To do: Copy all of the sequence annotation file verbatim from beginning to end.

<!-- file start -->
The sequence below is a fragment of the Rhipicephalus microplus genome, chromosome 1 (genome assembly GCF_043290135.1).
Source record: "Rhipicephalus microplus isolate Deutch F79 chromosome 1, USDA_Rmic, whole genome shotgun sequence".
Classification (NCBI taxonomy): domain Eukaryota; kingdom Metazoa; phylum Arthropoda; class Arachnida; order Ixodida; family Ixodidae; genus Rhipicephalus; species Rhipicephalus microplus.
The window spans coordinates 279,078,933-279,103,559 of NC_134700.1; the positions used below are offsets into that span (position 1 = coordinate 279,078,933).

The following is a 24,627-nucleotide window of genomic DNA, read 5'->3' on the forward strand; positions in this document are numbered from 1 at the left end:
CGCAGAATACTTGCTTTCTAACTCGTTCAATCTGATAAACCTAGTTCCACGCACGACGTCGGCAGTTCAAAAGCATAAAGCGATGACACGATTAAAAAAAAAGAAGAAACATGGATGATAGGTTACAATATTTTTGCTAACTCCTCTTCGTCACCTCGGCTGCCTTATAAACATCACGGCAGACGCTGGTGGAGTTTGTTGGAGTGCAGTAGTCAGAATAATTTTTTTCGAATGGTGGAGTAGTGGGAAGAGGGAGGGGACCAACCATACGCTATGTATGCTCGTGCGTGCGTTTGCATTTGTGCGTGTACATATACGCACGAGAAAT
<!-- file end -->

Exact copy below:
The sequence below is a fragment of the Rhipicephalus microplus genome, chromosome 1 (genome assembly GCF_043290135.1).
Source record: "Rhipicephalus microplus isolate Deutch F79 chromosome 1, USDA_Rmic, whole genome shotgun sequence".
Classification (NCBI taxonomy): domain Eukaryota; kingdom Metazoa; phylum Arthropoda; class Arachnida; order Ixodida; family Ixodidae; genus Rhipicephalus; species Rhipicephalus microplus.
The window spans coordinates 279,078,933-279,103,559 of NC_134700.1; the positions used below are offsets into that span (position 1 = coordinate 279,078,933).

The following is a 24,627-nucleotide window of genomic DNA, read 5'->3' on the forward strand; positions in this document are numbered from 1 at the left end:
CGCAGAATACTTGCTTTCTAACTCGTTCAATCTGATAAACCTAGTTCCACGCACGACGTCGGCAGTTCAAAAGCATAAAGCGATGACACGATTAAAAAAAAAGAAGAAACATGGATGATAGGTTACAATATTTTTGCTAACTCCTCTTCGTCACCTCGGCTGCCTTATAAACATCACGGCAGACGCTGGTGGAGTTTGTTGGAGTGCAGTAGTCAGAATAATTTTTTTCGAATGGTGGAGTAGTGGGAAGAGGGAGGGGACCAACCATACGCTATGTATGCTCGTGCGTGCGTTTGCATTTGTGCGTGTACATATACGCACGAGAAAT